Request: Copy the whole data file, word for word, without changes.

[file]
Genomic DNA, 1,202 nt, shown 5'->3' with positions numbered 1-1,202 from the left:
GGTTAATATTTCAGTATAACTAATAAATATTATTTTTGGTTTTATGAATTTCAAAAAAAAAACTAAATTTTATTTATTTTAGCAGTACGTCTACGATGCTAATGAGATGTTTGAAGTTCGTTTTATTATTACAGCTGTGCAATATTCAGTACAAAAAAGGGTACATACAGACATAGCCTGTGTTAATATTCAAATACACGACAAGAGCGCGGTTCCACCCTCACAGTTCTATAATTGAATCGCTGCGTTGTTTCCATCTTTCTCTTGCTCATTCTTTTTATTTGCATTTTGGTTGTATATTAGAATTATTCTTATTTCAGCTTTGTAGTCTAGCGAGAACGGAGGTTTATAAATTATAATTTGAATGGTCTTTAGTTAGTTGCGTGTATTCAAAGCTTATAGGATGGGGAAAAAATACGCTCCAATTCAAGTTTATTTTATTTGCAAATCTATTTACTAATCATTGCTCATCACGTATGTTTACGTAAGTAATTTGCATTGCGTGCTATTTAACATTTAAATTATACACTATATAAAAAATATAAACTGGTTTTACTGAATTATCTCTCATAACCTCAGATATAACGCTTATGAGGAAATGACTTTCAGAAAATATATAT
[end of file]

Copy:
Genomic DNA, 1,202 nt, shown 5'->3' with positions numbered 1-1,202 from the left:
GGTTAATATTTCAGTATAACTAATAAATATTATTTTTGGTTTTATGAATTTCAAAAAAAAAACTAAATTTTATTTATTTTAGCAGTACGTCTACGATGCTAATGAGATGTTTGAAGTTCGTTTTATTATTACAGCTGTGCAATATTCAGTACAAAAAAGGGTACATACAGACATAGCCTGTGTTAATATTCAAATACACGACAAGAGCGCGGTTCCACCCTCACAGTTCTATAATTGAATCGCTGCGTTGTTTCCATCTTTCTCTTGCTCATTCTTTTTATTTGCATTTTGGTTGTATATTAGAATTATTCTTATTTCAGCTTTGTAGTCTAGCGAGAACGGAGGTTTATAAATTATAATTTGAATGGTCTTTAGTTAGTTGCGTGTATTCAAAGCTTATAGGATGGGGAAAAAATACGCTCCAATTCAAGTTTATTTTATTTGCAAATCTATTTACTAATCATTGCTCATCACGTATGTTTACGTAAGTAATTTGCATTGCGTGCTATTTAACATTTAAATTATACACTATATAAAAAATATAAACTGGTTTTACTGAATTATCTCTCATAACCTCAGATATAACGCTTATGAGGAAATGACTTTCAGAAAATATATAT